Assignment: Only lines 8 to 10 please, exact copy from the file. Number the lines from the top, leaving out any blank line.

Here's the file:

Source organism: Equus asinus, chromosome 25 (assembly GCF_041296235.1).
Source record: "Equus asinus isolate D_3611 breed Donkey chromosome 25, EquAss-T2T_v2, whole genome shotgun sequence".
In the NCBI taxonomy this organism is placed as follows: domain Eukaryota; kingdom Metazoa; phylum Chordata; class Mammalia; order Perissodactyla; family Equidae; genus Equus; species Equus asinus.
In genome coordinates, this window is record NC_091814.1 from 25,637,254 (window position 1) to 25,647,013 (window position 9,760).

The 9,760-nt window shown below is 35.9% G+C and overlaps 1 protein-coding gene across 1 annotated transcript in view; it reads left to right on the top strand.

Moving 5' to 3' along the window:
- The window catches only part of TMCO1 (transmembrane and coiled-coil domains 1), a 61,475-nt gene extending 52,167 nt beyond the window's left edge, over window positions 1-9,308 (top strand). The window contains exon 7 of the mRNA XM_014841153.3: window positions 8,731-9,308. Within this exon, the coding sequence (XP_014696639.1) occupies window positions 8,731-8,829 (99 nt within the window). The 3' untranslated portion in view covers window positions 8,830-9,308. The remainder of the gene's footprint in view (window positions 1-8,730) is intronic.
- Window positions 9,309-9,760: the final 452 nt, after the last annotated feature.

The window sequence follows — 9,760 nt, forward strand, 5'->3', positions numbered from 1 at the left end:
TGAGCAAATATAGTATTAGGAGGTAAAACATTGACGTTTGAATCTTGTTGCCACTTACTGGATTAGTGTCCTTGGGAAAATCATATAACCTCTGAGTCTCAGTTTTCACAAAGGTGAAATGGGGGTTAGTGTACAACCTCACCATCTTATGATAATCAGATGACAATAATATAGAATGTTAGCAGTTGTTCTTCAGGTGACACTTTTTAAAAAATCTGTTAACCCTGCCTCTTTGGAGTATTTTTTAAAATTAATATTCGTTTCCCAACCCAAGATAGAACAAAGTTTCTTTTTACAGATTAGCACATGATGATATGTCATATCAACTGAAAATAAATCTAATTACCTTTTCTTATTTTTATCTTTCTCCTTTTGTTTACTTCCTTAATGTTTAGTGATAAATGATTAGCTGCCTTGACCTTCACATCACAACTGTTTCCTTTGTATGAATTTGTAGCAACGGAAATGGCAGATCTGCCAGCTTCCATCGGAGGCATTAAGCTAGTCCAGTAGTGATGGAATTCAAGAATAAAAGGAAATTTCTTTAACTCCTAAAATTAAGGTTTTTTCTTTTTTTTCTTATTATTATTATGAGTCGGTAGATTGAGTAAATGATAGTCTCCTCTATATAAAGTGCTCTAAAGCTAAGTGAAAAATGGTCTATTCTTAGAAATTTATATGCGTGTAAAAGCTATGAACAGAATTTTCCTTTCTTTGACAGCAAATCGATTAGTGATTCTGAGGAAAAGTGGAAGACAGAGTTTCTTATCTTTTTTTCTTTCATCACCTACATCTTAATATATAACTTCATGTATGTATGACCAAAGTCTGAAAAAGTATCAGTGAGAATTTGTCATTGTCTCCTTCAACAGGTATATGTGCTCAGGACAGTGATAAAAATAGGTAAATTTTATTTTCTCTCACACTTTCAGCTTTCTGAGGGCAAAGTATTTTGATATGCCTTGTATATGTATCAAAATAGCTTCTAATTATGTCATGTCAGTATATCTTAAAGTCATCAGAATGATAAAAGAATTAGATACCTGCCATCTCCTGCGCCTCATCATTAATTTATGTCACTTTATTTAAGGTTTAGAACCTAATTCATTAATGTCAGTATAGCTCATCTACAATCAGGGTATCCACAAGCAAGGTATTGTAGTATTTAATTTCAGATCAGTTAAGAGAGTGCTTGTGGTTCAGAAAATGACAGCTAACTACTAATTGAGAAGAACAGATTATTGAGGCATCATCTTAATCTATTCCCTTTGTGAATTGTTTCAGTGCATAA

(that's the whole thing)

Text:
- Window positions 9,309-9,760: the final 452 nt, after the last annotated feature.

The window sequence follows — 9,760 nt, forward strand, 5'->3', positions numbered from 1 at the left end:
TGAGCAAATATAGTATTAGGAGGTAAAACATTGACGTTTGAATCTTGTTGCCACTTACTGGATTAGTGTCCTTGGGAAAATCATATAACCTCTGAGTCTCAGTTTTCACAAAGGTGAAATGGGGGTTAGTGTACAACCTCACCATCTTATGATAATCAGATGACAATAATATAGAATGTTAGCAGTTGTTCTTCAGGTGACACTTTTTAAAAAATCTGTTAACCCTGCCTCTTTGGAGTATTTTTTAAAATTAATATTCGTTTCCCAACCCAAGATAGAACAAAGTTTCTTTTTACAGATTAGCACATGATGATATGTCATATCAACTGAAAATAAATCTAATTACCTTTTCTTATTTTTATCTTTCTCCTTTTGTTTACTTCCTTAATGTTTAGTGATAAATGATTAGCTGCCTTGACCTTCACATCACAACTGTTTCCTTTGTATGAATTTGTAGCAACGGAAATGGCAGATCTGCCAGCTTCCATCGGAGGCATTAAGCTAGTCCAGTAGTGATGGAATTCAAGAATAAAAGGAAATTTCTTTAACTCCTAAAATTAAGGTTTTTTCTTTTTTTTCTTATTATTATTATGAGTCGGTAGATTGAGTAAATGATAGTCTCCTCTATATAAAGTGCTCTAAAGCTAAGTGAAAAATGGTCTATTCTTAGAAATTTATATGCGTGTAAAAGCTATGAACAGAATTTTCCTTTCTTTGACAGCAAATCGATTAGTGATTCTGAGGAAAAGTGGAAGACAGAGTTTCTTATCTTTTTTTCTTTCATCACCTACATCTTAATATATAACTTCATGTATGTATGACCAAAGTCTGAAAAAGTATCAGTGAGAATTTGTCATTGTCTCCTTCAACAGGTATATGTGCTCAGGACAGTGATAAAAATAGGTAAATTTTATTTTCTCTCACACTTTCAGCTTTCTGAGGGCAAAGTATTTTGATATGCCTTGTATATGTATCAAAATAGCTTCTAATTATGTCATGTCAGTATATCTTAAAGTCATCAGAATGATAAAAGAATTAGATACCTGCCATCTCCTGCGCCTCATCATTAATTTATGTCACTTTATTTAAGGTTTAGAACCTAATTCATTAATGTCAGTATAGCTCATCTACAATCAGGGTATCCACAAGCAAGGTATTGTAGTATTTAATTTCAGATCAGTTAAGAGAGTGCTTGTGGTTCAGAAAATGACAGCTAACTACTAATTGAGAAGAACAGATTATTGAGGCATCATCTTAATCTATTCCCTTTGTGAATTGTTTCAGTGCATAA